It is cold (it is snowing!) and I have a cold and it has gone to my chest and I wheeze like an asthmatic accordion when I laugh. Like Muttley. I’m not sure H is up to being Dick Dastardly, but he is valiantly expressing his thoughts on his state of mind here, and own cold through the medium of Loud Sniffing.
(I always longed for them to catch Penelope Pitstop and batter her idiotic car to pink shrapnel and make her eat her own lipstick. I’m a bit weird about gender politics).
Work wasn’t too bad. I was dreading it, as I am coming to find Being Spoken To a trial of nerves not far short of waxing the backs of my ankles (I have fetlocks. Go PCOS!). Luckily, I was scheduled to spend my ‘counter hours’ in the basement, shifting stock around. It was very cold in the basement, which is unheated – and did I mention it’s been snowing? – which no doubt did my wheezy chest an almighty power of good, but the solitude was marvellous.
It’s very tiring, this grieving business. I have two particular issues with it.
Firstly, there’s too much of it to do. It took me bloody nearly a whole fucking year to feel more or less ‘over’ Pikaia. Note ‘over’, not over. You never go back to being the same person you were before. Not that every day of that year was a misery and a torment, not at all. But it was a year before I could think of Pikaia and say to myself ‘ah, well,’ rather than ‘shitshitshitshitshit’.
I can’t claim the Halloween miscarriage was of the same heart-shattering calibre. We never had the chance to get emotionally invested. It was painful (ohhhh, Jesus, was it ever painful) and very bloody and actually really quite fucking scary, and then it was over, and I spent a couple of weeks getting my breath back, and then I went back to work and plunged head-first into family birthdays and visits and lookie here, I did have a meltdown about a month later because I Just. Couldn’t. Take. It. There was the visit to the Recurrent Miscarriage Clinic, which wound me up no end before and after. And then it was Christmas and so we had Christmas. And then I was pregnant again. Which went so very well.
Crucially, I hadn’t even remotely finished dealing with the Halloween Miscarriage when Zombryo came, and lingered, and went. I was commuting to work all of December with my teeth clenched, thinking ‘it’s not long until Christmas, and then I get ten days off work and a breather, and then it will be easier to cope with.’ Ah. Well. Like a clown getting laboriously to his feet after his colleague has just knocked him flat with the ladder he’s carrying over his shoulder. And there’s the other end of the ladder, swinging towards him as his pal turns to see what happened. Straight to the back of the head. Down he goes again. Just like that, only I wear sensible shoes. Face-down in the saw-dust, winded. Thinking ‘but I was hit in the face only a moment ago. What the hell? What the hell?’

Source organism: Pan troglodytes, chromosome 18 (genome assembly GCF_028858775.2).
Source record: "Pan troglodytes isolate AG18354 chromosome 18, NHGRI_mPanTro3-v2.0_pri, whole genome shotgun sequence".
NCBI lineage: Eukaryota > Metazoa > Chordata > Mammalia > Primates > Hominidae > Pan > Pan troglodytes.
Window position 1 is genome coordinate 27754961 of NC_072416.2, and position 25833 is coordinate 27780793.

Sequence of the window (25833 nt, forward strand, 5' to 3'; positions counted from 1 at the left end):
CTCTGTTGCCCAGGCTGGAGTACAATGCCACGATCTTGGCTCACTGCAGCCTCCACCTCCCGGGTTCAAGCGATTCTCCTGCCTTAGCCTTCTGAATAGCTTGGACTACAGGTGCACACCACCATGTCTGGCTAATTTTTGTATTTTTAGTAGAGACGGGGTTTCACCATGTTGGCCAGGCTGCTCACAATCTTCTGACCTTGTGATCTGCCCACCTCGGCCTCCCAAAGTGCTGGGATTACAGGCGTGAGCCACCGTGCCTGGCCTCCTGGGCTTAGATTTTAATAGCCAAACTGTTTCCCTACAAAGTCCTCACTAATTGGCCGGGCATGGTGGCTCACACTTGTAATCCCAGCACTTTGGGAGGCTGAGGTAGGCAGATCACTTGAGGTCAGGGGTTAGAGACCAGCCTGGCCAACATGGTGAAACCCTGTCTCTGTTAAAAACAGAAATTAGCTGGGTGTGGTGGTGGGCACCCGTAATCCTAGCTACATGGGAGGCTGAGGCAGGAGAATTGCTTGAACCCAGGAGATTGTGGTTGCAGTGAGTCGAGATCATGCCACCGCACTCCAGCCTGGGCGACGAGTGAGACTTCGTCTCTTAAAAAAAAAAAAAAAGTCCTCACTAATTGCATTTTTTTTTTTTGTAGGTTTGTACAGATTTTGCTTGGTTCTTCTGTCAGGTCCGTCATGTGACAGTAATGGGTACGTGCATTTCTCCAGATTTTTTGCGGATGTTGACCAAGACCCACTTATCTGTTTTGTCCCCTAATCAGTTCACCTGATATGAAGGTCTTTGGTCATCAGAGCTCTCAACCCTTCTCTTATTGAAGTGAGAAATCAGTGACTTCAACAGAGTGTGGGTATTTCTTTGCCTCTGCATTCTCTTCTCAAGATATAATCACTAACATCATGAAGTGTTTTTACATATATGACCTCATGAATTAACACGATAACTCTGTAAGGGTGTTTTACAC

Going back to work is important, because I want to keep my job and feel vaguely useful and not sit in the house brooding all day like a splenetic hen. Going back to work is shitty, because I am a splenetic hen. And I am a habitual aborter. And egg-bound. And probably moulting.
Secondly (did any of you remember there was a secondly? Well done) grieving is a big fat hairy issue for me because I still don’t really understand what happened.
Well, yes, obviously I got pregnant, repeatedly, in my own bed, because I humped my husband.
Zombryo, I conceived completely inadvertently while humping for fun, as I hadn’t a clue I was ovulating and thought we were nowhere near The Time Of The Dutiful Shagathon yet. For fun! I conceived a baby for fun! Like a normal human female! OK, so the ‘normal human female’ part promptly went to buggery. Honestly? That makes it all the more confusing.
I spent three years learning the painful, ugly lesson that my PCOS and mono-ovaried state between them had made ovulating and getting pregnant near-impossible without medical intervention. It’s a weird lesson to unlearn, and I can’t quite shake it. It makes these precious, longed for, completely ruined conceptions look all the more peculiar. They couldn’t really have happened to me. That isn’t how it works. That wasn’t what we were threatened with, it wasn’t on the cards.
When I was six, I longed with the ridiculous longing of a six-year-old for a piggy-bank. I have no idea why I wanted one so, but I did. And lo, I was given one for Christmas! A splendid one, patterned with flowers on its flanks and wearing a benevolent expression of good-cheer. I owned it for less than thirty minutes before I tripped and dropped it, irretrievably, on the tile floor. Oh, it was only a bloody piggy-bank, I was only six. But that feeling? Of guilt, horror, and bewildered astonishment at the catastrophic unfairness of it all? That I remember.
Later, years later, I discovered that most of my peers had the sort of parents who would have unquestioningly replaced the damn piggy-bank. I had no idea that that was an option. In the event, it wasn’t an option my parents could consider – we were dirt poor at the time – and I have no doubt my mother was nearly as distressed over the whole stupid incident as I was, especially as she got to spend my birthday tea tweezering china shards out of my knees and palms.
Pikaia, Flash-in-the-Pan, Zombryo, all irreplaceable. The mess and the pain of the clear-up, all unavoidable. And then there’s the senseless, pointless guilt, the rage, the longing for a do-over, the miserable bitter awareness that other people have no idea what you’re crying over, as it has never occurred to them that these things could be difficult, impossible, ruined, taken away, broken, irreplaceable, unreplaced.
To paraphrase Jane Austen, who was wise about hopeless longing, all the privilege I claim for my own kind (it is not a very enviable one; you need not covet it), is that of loving longest, when existence or when hope is gone.